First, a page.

How to make your lunches more eco-friendly

One Change: Lose the cling film, plan your food week and avoid take-aways

Beeswax wraps are a natural, reusable alternative to plastics.

Beeswax wraps are a natural, reusable alternative to plastics.

 

Last month, a boy walking along the beach in Merseyside in north-west England discovered a 50-year-old crisp packet. The 5p bag of roast chicken flavour Golden Wonders had a message on it about raising money for British athletes attending the 1968 Olympics in Mexico. And despite being a bit wrinkled and faded after so many years on the shoreline, the packet was surprisingly well preserved – a testament to the long life of throwaway plastic.

Most crisp packets are made from a kind of metallised plastic film and are not recyclable, so they usually end up in landfills. As a nation of cheese and onion fanatics – 500 bags of Tayto were sold every minute in 2015 – I truly hope a recyclable or compostable alternative becomes widely available soon. Until then, it’s worth bearing in mind the environmental impact the next time you pick up a bag of crisps to have with a sandwich.

If you’re looking for other ways to make lunchtimes at the office or school more eco-friendly, start by tackling any unnecessary packaging. Compartmentalised lunchboxes are a great way to avoid waste such as cling film and tinfoil, while beeswax wraps are a natural, reusable alternative to plastics and are widely available online (see irelandbeeswaxwraps.ie) and soon to be stocked in SuperValu stores. These colourful wraps come in different sizes and though they cost more than a roll of cling film – a pack of four costs €16.95 – they last a lot longer, keep food fresh and are easy to clean.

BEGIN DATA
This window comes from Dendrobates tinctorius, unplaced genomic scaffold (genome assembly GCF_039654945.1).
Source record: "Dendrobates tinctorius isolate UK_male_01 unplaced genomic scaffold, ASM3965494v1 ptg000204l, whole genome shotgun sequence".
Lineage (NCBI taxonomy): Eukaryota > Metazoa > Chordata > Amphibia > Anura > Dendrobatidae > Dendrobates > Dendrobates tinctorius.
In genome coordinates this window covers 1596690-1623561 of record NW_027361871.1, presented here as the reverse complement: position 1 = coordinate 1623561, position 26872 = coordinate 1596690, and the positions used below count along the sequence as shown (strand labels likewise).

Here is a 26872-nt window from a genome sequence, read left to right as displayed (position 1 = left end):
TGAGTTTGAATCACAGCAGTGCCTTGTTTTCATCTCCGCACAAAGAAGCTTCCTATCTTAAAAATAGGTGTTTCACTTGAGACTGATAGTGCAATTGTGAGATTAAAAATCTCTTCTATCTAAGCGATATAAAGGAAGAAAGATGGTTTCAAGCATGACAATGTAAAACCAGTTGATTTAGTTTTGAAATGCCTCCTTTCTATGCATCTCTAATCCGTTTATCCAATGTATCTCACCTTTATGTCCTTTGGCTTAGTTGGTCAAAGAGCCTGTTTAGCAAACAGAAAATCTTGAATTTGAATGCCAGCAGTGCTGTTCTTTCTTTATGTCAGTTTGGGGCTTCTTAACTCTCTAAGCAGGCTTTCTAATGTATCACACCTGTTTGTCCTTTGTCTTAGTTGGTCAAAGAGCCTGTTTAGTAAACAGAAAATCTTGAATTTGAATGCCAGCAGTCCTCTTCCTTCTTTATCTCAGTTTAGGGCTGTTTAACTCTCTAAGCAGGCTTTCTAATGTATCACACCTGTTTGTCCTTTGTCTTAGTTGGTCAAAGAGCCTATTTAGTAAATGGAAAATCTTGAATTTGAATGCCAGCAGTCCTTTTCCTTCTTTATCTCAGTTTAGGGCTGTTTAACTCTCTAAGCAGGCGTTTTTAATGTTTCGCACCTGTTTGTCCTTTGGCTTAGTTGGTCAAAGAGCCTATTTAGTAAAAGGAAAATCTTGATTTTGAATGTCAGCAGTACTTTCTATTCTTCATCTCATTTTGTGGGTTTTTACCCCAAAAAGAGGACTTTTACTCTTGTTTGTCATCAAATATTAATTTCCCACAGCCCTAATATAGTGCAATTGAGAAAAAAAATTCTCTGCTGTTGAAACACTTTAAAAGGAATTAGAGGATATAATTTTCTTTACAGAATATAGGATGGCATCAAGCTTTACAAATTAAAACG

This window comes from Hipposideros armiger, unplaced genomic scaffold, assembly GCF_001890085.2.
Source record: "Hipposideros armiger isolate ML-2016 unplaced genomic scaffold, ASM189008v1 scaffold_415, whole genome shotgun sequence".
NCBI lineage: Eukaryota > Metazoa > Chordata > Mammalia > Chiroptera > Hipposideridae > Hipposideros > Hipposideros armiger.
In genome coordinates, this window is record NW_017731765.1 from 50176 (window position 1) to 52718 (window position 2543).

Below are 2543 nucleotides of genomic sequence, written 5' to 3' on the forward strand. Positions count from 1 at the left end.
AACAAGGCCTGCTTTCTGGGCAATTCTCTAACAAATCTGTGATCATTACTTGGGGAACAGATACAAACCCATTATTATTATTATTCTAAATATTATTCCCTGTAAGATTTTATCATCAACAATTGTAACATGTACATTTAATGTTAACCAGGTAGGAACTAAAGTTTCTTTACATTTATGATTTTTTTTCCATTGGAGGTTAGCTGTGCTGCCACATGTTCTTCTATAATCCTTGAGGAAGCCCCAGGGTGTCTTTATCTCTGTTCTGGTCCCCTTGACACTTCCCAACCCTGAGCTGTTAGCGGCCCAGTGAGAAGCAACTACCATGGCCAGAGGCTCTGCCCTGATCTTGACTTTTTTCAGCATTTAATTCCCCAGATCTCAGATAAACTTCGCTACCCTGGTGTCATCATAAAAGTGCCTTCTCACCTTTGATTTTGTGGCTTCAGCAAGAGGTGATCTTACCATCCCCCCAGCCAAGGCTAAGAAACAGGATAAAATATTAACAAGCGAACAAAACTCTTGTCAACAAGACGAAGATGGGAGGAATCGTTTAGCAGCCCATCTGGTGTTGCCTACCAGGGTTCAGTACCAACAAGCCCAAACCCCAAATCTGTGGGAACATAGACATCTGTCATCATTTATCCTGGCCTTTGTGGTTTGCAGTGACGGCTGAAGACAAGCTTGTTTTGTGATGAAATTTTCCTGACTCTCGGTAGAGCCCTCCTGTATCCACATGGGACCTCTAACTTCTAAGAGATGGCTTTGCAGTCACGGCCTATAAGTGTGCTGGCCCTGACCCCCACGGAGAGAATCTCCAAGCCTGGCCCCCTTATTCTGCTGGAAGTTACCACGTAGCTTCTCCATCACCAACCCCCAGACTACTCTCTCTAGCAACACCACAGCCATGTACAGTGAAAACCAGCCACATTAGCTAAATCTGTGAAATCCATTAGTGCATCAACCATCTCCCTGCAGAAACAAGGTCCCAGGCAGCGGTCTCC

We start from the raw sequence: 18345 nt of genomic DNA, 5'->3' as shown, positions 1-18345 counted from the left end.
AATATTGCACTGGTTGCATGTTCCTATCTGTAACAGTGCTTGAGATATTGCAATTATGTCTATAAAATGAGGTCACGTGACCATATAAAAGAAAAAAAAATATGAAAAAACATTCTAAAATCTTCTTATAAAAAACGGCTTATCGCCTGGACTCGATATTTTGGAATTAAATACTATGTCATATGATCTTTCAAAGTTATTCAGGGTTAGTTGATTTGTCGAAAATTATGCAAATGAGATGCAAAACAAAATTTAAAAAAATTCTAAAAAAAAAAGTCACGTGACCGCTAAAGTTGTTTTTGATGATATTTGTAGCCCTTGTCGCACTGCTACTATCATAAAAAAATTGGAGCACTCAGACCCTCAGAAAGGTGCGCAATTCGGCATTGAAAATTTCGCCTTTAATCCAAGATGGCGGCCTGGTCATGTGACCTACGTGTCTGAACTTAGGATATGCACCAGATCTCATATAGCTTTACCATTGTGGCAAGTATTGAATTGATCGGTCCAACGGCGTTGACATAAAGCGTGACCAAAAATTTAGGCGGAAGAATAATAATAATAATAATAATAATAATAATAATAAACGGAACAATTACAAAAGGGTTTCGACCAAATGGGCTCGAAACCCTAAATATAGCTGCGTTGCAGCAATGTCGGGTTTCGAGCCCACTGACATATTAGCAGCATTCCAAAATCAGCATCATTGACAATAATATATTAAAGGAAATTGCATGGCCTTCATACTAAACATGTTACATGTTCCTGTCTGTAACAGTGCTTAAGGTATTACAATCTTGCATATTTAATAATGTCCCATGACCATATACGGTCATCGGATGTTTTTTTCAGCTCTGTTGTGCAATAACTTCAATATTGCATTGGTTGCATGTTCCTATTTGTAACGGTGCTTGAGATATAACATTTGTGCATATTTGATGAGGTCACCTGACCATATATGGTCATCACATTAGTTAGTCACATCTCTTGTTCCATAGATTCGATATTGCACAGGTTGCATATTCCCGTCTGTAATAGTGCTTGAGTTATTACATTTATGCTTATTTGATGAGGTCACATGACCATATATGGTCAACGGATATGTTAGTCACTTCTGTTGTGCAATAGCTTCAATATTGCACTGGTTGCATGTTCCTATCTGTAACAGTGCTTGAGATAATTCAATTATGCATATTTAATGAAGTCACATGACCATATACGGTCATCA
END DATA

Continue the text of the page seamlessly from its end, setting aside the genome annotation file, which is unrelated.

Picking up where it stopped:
Plan your lunches

Plan your lunches. Statistics suggest we’re not very good at organising our food use, wasting an estimated one tonne of food per household in Ireland every year. Almost 50 per cent of salad items, for example, end up in the bin, and that’s followed by fruit and vegetables at 25 per cent and bread and bakery items at 20 per cent. There are lots of tips on StopFoodWaste.ie to help you plan your food week and keep waste to a minimum by getting portions right and meal matching to make the most of what you buy.  

Eat in. Take-away food comes with so much waste – from salad boxes to sandwich packets, paper bags, napkins, and the add-ons of bottled water or a bar of chocolate. And as the top producer of plastic waste in Europe – generating an average 61kg per person per year – we urgently need to reduce the daily throwaway items we have become so accustomed to. So if you buy lunch out a few times a week, think about bringing your own tub and reusable cutlery, or just take a seat and eat in instead.

@SorchaHamilton

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